My dear friend, the infamous party promoter Daniel Nardicio, was among the crowd that night and tried to convince me, in his own backhanded way, that it didn't go as badly as I thought. "It wasn't that they didn't think you were funny," he explained. "They just didn't know you were a comedian. It felt like you were just the host, making a few remarks before you brought out the main act."

"Look," he continued, "I would tell you if you were really terrible. I mean, maybe I wouldn't. But you weren't."

Gotta love that old party goat.


Still, here's how I know it didn't go that well:

In the weeks leading up to the event, I was in regular email contact with a guy from the PR company handling the event. He was, for all intents and purposes, the show producer. Let's call him Frank. Anytime I emailed Frank, right up to the day of the event, he emailed me back immediately. And he was the one who greeted me when I arrived at the theater.

After the concert -- Martha was amazing, by the way -- I saw Frank backstage. I shook his hand and said, "Thanks, that was so fun!" His reply was: "Adam." Just that. My name. Accompanied by a frozen smile.

I got home that night and reflected on everything that had gone down. Had I chosen appropriate material? Had I been upbeat and energetic? Had I done exactly the amount of time they told me to? Had I mentioned Martha Wash a number of times during my set, acknowledging that the audience had come for her? Yes, yes, yes and yes. Perhaps I was being too hard on myself. I did my best, goddammit! Who could have done better, given the situation? Frank's reaction to me after the show probably had nothing to do with me -- he was probably busy and worrying about other issues.

Feeling somewhat relieved after this self-pep-talk, I dashed out an email to Frank the next morning:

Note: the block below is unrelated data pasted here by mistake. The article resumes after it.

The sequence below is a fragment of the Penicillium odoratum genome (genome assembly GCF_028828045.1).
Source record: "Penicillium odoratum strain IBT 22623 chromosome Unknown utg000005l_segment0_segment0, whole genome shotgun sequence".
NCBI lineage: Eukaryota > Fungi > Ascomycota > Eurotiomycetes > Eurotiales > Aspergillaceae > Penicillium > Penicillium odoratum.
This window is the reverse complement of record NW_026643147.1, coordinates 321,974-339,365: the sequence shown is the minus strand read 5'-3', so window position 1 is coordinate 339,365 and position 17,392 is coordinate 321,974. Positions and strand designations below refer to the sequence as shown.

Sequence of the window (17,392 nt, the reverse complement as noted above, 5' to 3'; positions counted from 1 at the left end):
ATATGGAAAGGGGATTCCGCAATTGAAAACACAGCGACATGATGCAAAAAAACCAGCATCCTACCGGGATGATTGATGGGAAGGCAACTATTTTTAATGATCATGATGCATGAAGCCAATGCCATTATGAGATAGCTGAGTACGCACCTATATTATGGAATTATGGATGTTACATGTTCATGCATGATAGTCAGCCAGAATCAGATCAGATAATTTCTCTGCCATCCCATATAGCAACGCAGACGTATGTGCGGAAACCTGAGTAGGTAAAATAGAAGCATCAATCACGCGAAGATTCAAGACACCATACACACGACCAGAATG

Hey, Frank.
Just wanted to thank you again for last night. It was an honor and privilege to open for such an amazing artist. I hope to work with you again sometime soon.
Thanks and best,

Adam Sank
Comedian, Actor, Lover of Salad 

That was 12 days ago. I still haven't gotten a reply.

So yeah, it didn't go great.

This is only the latest chapter in a larger crisis of confidence through which I've been suffering for months now. It's certainly not the first of such crises; self-doubt is an inherent characteristic of most performers. In my experience, the only performers who never doubt their talent pretty much suck on-stage, and they're in total denial about it. But this is one of the longest and most debilitating of such periods since I started doing stand-up nine years ago.

To put it bluntly, I just don't feel all that funny lately.

Writing comedy has always been a challenge for me, as it is for everybody who tries to do it. But in the past, I could always rely on bursts of inspiration to keep me going. And lately, I can't. I wrote about this last month, and the problem is still happening. The creative voice is quiet. And when it does speak -- when I do get an idea for a new bit and work it out in my head and feel like, "OK, here's something great!" -- I bring it to the stage, and it fizzles. So I don't trust that voice anymore, and I'm kind of like, "Fuck you, Voice! When are you going to get funny again?"

And that leads to fear of going on-stage. And fear is death for a comedian. If you don't believe in your voice, nobody in the crowd is going to either. Comics are salespeople, first and foremost. And you can't sell a product you know is shitty.

Oh shit -- Donna Summer just died. Nobody's going to care about my stupid little pity party today.

RIP, Donna.


Anyway.

Something needs to change soon. Either I need to get over this shit, or I need to throw in the towel and admit that after nine years, I've gone as far as I can go in comedy, and it's time to find a new outlet for all my restive creative energy.

I have two important gigs this weekend -- my semi-annual show at the Elks lodge in my hometown and New Hope Pride, at which I'm opening for Poppy Champlin. So let's see how those go.

Homo at a crossroads.